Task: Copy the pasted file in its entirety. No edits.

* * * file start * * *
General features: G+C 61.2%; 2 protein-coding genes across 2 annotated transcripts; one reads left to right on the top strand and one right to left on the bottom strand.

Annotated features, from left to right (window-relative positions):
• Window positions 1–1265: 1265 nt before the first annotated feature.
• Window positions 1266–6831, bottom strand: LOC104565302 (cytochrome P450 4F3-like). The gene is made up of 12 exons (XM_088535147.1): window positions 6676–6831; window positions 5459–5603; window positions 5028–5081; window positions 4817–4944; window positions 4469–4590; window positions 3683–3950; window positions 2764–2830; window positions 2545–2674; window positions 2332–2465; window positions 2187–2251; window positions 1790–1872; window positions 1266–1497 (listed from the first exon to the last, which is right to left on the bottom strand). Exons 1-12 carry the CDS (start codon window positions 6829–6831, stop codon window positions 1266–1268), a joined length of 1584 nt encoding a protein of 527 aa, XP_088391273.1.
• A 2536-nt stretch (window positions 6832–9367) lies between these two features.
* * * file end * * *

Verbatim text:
General features: G+C 61.2%; 2 protein-coding genes across 2 annotated transcripts; one reads left to right on the top strand and one right to left on the bottom strand.

Annotated features, from left to right (window-relative positions):
• Window positions 1–1265: 1265 nt before the first annotated feature.
• Window positions 1266–6831, bottom strand: LOC104565302 (cytochrome P450 4F3-like). The gene is made up of 12 exons (XM_088535147.1): window positions 6676–6831; window positions 5459–5603; window positions 5028–5081; window positions 4817–4944; window positions 4469–4590; window positions 3683–3950; window positions 2764–2830; window positions 2545–2674; window positions 2332–2465; window positions 2187–2251; window positions 1790–1872; window positions 1266–1497 (listed from the first exon to the last, which is right to left on the bottom strand). Exons 1-12 carry the CDS (start codon window positions 6829–6831, stop codon window positions 1266–1268), a joined length of 1584 nt encoding a protein of 527 aa, XP_088391273.1.
• A 2536-nt stretch (window positions 6832–9367) lies between these two features.